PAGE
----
The addition of the unsaturated compound component a to the organopolysiloxane component b can be effected in substance in a manner known per se. By way of example, the procedure can be for the monomers compound component a to be mixed with the organopolysiloxane, for a part of this mixture to be initially supplied and heated and then, after adding a conventional catalyst, such as hexachloroplatinic acid in amount of about 5.10.sup.-2 to 5.10.sup.-4 g per mole of vinyl compound (larger quantities are introduced when working in a solvent and when using organopolysiloxane copolymers), for the reaction to be initiated. The addition proceeds in a strongly exothermic manner and the temperature is kept at 160° to 180° C, if necessary by cooling. The remainder of the mixture is allowed to run in until the reaction is complete, the mixture then being kept for a short time at the high temperature and the monomers which have not reacted being as far as possible distilled off under vacuum. After cooling the reaction mixture, the catalyst is inactivated by adding organic sulphur compounds, more particularly sulpho-acids, sulpho-acid esters or mercaptans. The addition can also take place in the presence of relatively high boiling point solvents.
In order to prepare the addition products, it is also possible to proceed in such a way that initially the monomer components or component (a) are supplied and heated after addition of the catalyst which is preferably hexachloroplatinic acid dissolved in a suitable solvent, such as isobutanol. After this the organopolysiloxane component b) containing hydrogen atoms bonded to silicon is slowly added. The reaction is then carried out in a manner similar to that indicated above, at about 140° to 170° C, and a brief post-reaction is allowed to take place, whereafter the unreacted monomers are possibly distilled off under vacuum, the mixture is cooled, the catalyst is inactivated, in order to prevent an undesired cross-linking of the addition product, and usually a clear, highly viscous to waxy product is obtained.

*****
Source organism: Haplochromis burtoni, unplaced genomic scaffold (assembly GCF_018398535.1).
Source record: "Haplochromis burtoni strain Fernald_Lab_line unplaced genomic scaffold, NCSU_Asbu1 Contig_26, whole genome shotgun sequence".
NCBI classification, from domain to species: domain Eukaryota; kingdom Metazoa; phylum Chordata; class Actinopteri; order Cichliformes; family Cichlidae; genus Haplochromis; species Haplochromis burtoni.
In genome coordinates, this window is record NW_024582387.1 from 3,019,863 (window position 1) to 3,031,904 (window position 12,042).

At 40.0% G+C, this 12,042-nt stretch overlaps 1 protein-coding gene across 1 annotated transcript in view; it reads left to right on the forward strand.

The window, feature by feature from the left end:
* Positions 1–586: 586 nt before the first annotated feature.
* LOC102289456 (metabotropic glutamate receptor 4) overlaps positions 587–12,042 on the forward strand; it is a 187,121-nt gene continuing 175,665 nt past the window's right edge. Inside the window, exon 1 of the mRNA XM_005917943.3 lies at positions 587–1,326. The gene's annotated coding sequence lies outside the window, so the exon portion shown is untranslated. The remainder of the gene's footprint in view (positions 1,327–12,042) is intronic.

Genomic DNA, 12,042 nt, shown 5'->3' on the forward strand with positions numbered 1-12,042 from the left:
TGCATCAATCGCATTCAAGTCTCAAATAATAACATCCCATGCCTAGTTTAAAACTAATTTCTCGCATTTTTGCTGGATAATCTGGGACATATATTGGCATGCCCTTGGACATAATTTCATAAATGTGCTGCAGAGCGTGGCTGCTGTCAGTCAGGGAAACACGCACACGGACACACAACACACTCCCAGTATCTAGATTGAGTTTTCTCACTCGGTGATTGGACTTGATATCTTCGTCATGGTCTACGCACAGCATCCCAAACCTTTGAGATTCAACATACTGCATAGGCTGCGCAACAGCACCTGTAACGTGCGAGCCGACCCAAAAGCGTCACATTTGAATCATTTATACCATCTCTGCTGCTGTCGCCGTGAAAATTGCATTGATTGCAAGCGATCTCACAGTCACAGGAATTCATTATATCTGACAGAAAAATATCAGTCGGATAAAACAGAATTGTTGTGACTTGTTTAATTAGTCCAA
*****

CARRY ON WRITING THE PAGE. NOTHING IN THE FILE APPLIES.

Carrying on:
When using vinyl compounds (1) and vinyl compounds (2) it is also possible for the monomers to be added one after the other in the relative proportions indicated. However, this is more complicated and consequently is not so suitable.
With relatively small batches or where the possibility exists of dissipating the heat of reaction, it is also possible for all initial compounds to be mixed together from the outset and for the reaction to be carried out in a manner similar to that indicated.
The addition products which are obtained are used in the form of aqueous emulsions or in organic solution.
The emulsions can be prepared in known manner. The addition products used according to the invention as extenders and in the form of a solution in an organic, water-insoluble solvent, e.g. tetrachlorethylene, trichlorethylene, higher benzine fractions, toluene, or mixtures of these solvents, are transformed with addition of emulsifiers into approximately 8 to 25% emulsions (calculated on addition product). Suitable emulsifiers are also known. Examples are polyvinyl alcohols in aqueous solution, ethoxylated fatty acid amides and ethoxylated fatty amines, also in the form of their salts with low molecular weight organic acids or mineral acids, as well as quaternary ammonium compounds, such as octadecyloxymethyl pyridinium chloride. These emulsifiers are used particularly for the emulsification of organopolysiloxanes (see for example German Pat. No. 1,060,347, German Auslegeschrift No. 1,052,943, German Offenlegungsschrift No. 1,917,701 and U.S. Pat. Nos. 3,320,197, 3,729,437 and 3,748,275). In addition, the quantities of emulsifiers used can vary within the conventional range, that is to say, from about 2 to 20, and more particularly 6 to 15, percent by weight, calculated on the addition product.
The treatment of the fibre materials, to which the oil-repellent and water-repellent properties are to be imparted, can likewise be carried out in known manner. In general, of the aqueous emulsion of the fluorine-containing homopolymer or copolymer, which usually is present as a 20 to 35% emulsion, there are used 20 to 50 g/l. Approximately 30 to 70 g/l of the extender emulsion are likewise employed but the addition of a hardening catalyst is unnecessary. The fibre materials, advantageously textiles, are padded with the liquors to a liquor absorption of about 60 to 100%, briefly dried at 80° to 110° C and condensed for a few minutes, more particularly 3 to 8 minutes, at about 130° to 170° C. Other methods of application, such as spraying or kissing are also suitable, it being necessary for the quantities used to be varied according to the liquor absorption.
The emulsion of the homopolymer and copolymer and the extender emulsion can be kept separate and mixed in quantities indicated when the finishing liquor is to be prepared. However, it is also possible and particularly advantageous for reasons of simplified storage, for the two emulsions to be mixed from the outset in the required ratio, usually in the ratio of 1 part of the polymer emulsion to approximately 1.4 to 2 parts of the extender emulsion, and then for that emulsion to be stored and used in suitable quantities when the finishing liquor is to be prepared. The finishing can then be carried out in known manner.